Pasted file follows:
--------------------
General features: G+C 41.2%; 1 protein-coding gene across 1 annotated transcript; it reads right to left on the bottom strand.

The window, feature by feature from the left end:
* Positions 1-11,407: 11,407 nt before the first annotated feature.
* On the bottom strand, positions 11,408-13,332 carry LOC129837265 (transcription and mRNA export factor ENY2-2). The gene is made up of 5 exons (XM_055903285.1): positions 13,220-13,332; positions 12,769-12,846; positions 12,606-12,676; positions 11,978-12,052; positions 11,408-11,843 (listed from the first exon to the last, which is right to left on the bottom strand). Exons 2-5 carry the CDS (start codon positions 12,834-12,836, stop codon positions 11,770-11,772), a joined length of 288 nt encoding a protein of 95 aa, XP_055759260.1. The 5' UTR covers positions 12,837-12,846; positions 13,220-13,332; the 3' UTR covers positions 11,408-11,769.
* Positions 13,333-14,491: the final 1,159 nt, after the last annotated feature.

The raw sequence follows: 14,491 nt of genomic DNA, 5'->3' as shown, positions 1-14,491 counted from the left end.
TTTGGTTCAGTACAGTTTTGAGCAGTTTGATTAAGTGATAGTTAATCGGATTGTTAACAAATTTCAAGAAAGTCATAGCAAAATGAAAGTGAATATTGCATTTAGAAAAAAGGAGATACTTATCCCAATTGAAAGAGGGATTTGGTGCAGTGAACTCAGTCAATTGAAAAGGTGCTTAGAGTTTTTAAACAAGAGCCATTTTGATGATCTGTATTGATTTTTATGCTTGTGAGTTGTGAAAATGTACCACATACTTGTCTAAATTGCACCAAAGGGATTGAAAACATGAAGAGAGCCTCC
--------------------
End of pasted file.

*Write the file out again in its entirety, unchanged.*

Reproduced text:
General features: G+C 41.2%; 1 protein-coding gene across 1 annotated transcript; it reads right to left on the bottom strand.

The window, feature by feature from the left end:
* Positions 1-11,407: 11,407 nt before the first annotated feature.
* On the bottom strand, positions 11,408-13,332 carry LOC129837265 (transcription and mRNA export factor ENY2-2). The gene is made up of 5 exons (XM_055903285.1): positions 13,220-13,332; positions 12,769-12,846; positions 12,606-12,676; positions 11,978-12,052; positions 11,408-11,843 (listed from the first exon to the last, which is right to left on the bottom strand). Exons 2-5 carry the CDS (start codon positions 12,834-12,836, stop codon positions 11,770-11,772), a joined length of 288 nt encoding a protein of 95 aa, XP_055759260.1. The 5' UTR covers positions 12,837-12,846; positions 13,220-13,332; the 3' UTR covers positions 11,408-11,769.
* Positions 13,333-14,491: the final 1,159 nt, after the last annotated feature.

The raw sequence follows: 14,491 nt of genomic DNA, 5'->3' as shown, positions 1-14,491 counted from the left end.
TTTGGTTCAGTACAGTTTTGAGCAGTTTGATTAAGTGATAGTTAATCGGATTGTTAACAAATTTCAAGAAAGTCATAGCAAAATGAAAGTGAATATTGCATTTAGAAAAAAGGAGATACTTATCCCAATTGAAAGAGGGATTTGGTGCAGTGAACTCAGTCAATTGAAAAGGTGCTTAGAGTTTTTAAACAAGAGCCATTTTGATGATCTGTATTGATTTTTATGCTTGTGAGTTGTGAAAATGTACCACATACTTGTCTAAATTGCACCAAAGGGATTGAAAACATGAAGAGAGCCTCC